However, national installations are expected to decline in 2025 due to the completion of the NEM 2.0 pipeline and increasing market saturation.

Community solar

Community solar installations remained relatively flat YoY in Q1 2024, with 279 MWdc of new capacity, but a 32% decrease from Q4 2023.

New York led the segment with a 17% YoY growth, accounting for 46% of the national installed capacity. States like Illinois, Colorado, and Virginia also contributed to the national installations.

However, the overall growth of the community solar market is expected to be modest, with a projected 4% increase in 2024. The recent decision by the California Public Service Commission to reject the widely backed Net Value Billing Tariff proposal has significantly impacted the long-term growth prospects of the community solar market.

As a result, the five-year outlook for community solar in California has been drastically reduced. The national community solar market is expected to grow at an average rate of 5% annually through 2026 and then contract by 11% on average through 2029.

U.S. solar forecasts

The U.S. solar industry is expected to install about 40 GWdc of capacity in 2024, similar to the record growth achieved in 2023. This represents an annual installation volume double the size of just two years ago, according to the report.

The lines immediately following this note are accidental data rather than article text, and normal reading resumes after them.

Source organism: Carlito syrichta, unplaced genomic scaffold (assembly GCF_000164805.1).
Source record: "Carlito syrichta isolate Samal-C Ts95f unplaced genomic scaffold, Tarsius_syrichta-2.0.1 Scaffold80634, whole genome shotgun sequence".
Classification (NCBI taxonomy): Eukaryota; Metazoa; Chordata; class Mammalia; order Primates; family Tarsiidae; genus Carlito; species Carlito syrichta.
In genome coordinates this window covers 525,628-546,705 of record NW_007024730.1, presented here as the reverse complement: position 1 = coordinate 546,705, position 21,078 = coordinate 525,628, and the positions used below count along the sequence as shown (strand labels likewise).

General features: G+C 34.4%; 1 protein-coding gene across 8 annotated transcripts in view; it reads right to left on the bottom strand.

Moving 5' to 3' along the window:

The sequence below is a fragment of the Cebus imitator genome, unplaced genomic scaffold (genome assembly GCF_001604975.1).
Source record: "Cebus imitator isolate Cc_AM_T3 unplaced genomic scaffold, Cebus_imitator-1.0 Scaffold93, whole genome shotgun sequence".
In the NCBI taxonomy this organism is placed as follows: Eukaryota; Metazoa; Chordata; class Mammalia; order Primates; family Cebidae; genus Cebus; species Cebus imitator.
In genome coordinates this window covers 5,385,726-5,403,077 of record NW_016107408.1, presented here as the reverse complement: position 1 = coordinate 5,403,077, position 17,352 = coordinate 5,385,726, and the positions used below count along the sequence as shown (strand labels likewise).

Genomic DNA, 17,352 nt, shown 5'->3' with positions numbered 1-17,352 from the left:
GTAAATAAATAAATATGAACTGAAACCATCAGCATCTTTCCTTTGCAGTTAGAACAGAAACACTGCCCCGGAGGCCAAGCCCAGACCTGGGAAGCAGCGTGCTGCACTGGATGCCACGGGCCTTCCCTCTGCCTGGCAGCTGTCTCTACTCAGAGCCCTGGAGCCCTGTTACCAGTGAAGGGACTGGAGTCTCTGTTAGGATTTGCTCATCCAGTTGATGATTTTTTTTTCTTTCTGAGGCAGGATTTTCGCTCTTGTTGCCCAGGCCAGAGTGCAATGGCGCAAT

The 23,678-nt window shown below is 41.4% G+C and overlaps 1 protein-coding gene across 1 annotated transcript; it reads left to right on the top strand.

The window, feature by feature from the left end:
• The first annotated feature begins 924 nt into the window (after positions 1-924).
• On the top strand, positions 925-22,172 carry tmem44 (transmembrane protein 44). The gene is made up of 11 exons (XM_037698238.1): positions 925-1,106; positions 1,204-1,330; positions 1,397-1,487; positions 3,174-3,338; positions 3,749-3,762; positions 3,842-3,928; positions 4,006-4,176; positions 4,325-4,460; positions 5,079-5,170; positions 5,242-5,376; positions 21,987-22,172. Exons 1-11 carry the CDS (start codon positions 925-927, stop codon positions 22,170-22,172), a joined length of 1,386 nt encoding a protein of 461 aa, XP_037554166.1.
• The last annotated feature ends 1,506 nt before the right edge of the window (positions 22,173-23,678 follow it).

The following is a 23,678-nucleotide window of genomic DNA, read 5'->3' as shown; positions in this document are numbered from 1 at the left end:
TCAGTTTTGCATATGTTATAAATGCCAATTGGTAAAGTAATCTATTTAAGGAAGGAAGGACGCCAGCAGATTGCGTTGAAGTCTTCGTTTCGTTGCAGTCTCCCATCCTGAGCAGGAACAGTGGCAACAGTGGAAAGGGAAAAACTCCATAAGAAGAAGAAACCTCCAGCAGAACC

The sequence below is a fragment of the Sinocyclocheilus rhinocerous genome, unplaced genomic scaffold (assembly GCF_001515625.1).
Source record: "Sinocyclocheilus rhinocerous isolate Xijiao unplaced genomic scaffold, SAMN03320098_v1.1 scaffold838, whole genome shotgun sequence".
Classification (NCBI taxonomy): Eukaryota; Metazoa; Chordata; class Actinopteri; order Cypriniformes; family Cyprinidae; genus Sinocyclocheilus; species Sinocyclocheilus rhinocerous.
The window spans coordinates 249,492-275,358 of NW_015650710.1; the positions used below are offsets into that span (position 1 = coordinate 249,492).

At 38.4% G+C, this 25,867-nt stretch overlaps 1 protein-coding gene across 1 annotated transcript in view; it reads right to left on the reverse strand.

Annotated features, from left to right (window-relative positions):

US forecast

However, growth patterns vary across different segments. Residential solar is expected to shrink by 14% YoY, driven by a 40% decline in California installations due to the net billing tariff.

Commercial solar is expected to grow by 14%, primarily driven by growth in California and Illinois.

Community solar is expected to grow by 4% in 2024 as some states, such as Illinois and Virginia, are seeing growth.

Due to various constraints, utility-scale solar growth is expected to remain flat in 2024 and 2025. The pipeline is strong, but a lack of labor availability, high voltage equipment constraints, and continued trade policy uncertainty suppresses buildout.

From 2026-2029, annual growth will average single digits as the various segments balance each other out. In this timeframe, residential solar will grow by 9%, and commercial solar will grow by 11% on average. By contrast, community solar will shrink by 8%, and utility-scale solar will only increase by 3% on average.


Domestic module manufacturing capacity increased to 26.6 GW in Q1 2024 compared to 15.6 GW in Q4 2023. Once this capacity fully ramps up, it will be sufficient to supply about 70% of domestic demand, according to the report.

Solar pricing

In Q1 2024, residential and commercial solar system costs decreased by 4% and 12% YoY due to a decline in module prices. Residential system pricing fell due to lower module prices and reduced system costs. Commercial system pricing also saw a significant reduction due to similar factors.

However, utility-scale system costs increased by 5% for fixed-tilt systems and 4% for single-axis tracking systems, primarily due to higher transformer costs and rising labor and engineering costs.

The transformer supply shortages and increased costs contributed significantly to the rise in utility-scale solar system pricing, according to the report.

The solar market in the U.S. installed 32.4 GW capacity in 2023, a 51% YoY increase.

Recently, the U.S. proposed new incentives under the Inflation Reduction Act by offering tax credits for electricity produced with low or zero greenhouse gas emissions, aligning financial assistance with environmental objectives.